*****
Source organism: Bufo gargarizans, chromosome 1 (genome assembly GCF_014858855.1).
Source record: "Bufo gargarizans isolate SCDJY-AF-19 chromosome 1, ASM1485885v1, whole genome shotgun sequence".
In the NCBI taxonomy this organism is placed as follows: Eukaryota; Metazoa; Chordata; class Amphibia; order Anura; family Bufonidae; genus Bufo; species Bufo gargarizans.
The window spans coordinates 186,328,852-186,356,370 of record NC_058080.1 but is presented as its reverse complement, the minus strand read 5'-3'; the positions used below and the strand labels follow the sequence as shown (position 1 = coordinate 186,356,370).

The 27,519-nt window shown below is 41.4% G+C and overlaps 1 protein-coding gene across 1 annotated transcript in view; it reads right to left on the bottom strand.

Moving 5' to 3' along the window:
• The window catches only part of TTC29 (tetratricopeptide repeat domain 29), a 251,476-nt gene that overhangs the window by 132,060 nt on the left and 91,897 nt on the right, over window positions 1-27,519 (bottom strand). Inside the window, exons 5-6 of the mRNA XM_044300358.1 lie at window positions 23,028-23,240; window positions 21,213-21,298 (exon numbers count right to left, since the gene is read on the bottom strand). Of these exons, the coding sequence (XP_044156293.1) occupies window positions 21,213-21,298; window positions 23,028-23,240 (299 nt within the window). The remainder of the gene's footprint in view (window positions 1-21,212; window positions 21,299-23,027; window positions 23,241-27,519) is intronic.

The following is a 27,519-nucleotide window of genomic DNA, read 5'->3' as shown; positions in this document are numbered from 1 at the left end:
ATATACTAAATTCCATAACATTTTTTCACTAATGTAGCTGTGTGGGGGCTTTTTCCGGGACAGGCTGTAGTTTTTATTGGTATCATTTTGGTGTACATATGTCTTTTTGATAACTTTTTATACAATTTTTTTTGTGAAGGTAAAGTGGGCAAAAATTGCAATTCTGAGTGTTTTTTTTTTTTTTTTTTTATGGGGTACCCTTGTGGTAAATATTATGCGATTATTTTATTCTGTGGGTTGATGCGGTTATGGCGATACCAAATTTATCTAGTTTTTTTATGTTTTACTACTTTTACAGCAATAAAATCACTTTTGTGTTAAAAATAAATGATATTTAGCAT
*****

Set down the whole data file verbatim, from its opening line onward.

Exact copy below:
Source organism: Bufo gargarizans, chromosome 1 (genome assembly GCF_014858855.1).
Source record: "Bufo gargarizans isolate SCDJY-AF-19 chromosome 1, ASM1485885v1, whole genome shotgun sequence".
In the NCBI taxonomy this organism is placed as follows: Eukaryota; Metazoa; Chordata; class Amphibia; order Anura; family Bufonidae; genus Bufo; species Bufo gargarizans.
The window spans coordinates 186,328,852-186,356,370 of record NC_058080.1 but is presented as its reverse complement, the minus strand read 5'-3'; the positions used below and the strand labels follow the sequence as shown (position 1 = coordinate 186,356,370).

The 27,519-nt window shown below is 41.4% G+C and overlaps 1 protein-coding gene across 1 annotated transcript in view; it reads right to left on the bottom strand.

Moving 5' to 3' along the window:
• The window catches only part of TTC29 (tetratricopeptide repeat domain 29), a 251,476-nt gene that overhangs the window by 132,060 nt on the left and 91,897 nt on the right, over window positions 1-27,519 (bottom strand). Inside the window, exons 5-6 of the mRNA XM_044300358.1 lie at window positions 23,028-23,240; window positions 21,213-21,298 (exon numbers count right to left, since the gene is read on the bottom strand). Of these exons, the coding sequence (XP_044156293.1) occupies window positions 21,213-21,298; window positions 23,028-23,240 (299 nt within the window). The remainder of the gene's footprint in view (window positions 1-21,212; window positions 21,299-23,027; window positions 23,241-27,519) is intronic.

The following is a 27,519-nucleotide window of genomic DNA, read 5'->3' as shown; positions in this document are numbered from 1 at the left end:
ATATACTAAATTCCATAACATTTTTTCACTAATGTAGCTGTGTGGGGGCTTTTTCCGGGACAGGCTGTAGTTTTTATTGGTATCATTTTGGTGTACATATGTCTTTTTGATAACTTTTTATACAATTTTTTTTGTGAAGGTAAAGTGGGCAAAAATTGCAATTCTGAGTGTTTTTTTTTTTTTTTTTTTATGGGGTACCCTTGTGGTAAATATTATGCGATTATTTTATTCTGTGGGTTGATGCGGTTATGGCGATACCAAATTTATCTAGTTTTTTTATGTTTTACTACTTTTACAGCAATAAAATCACTTTTGTGTTAAAAATAAATGATATTTAGCAT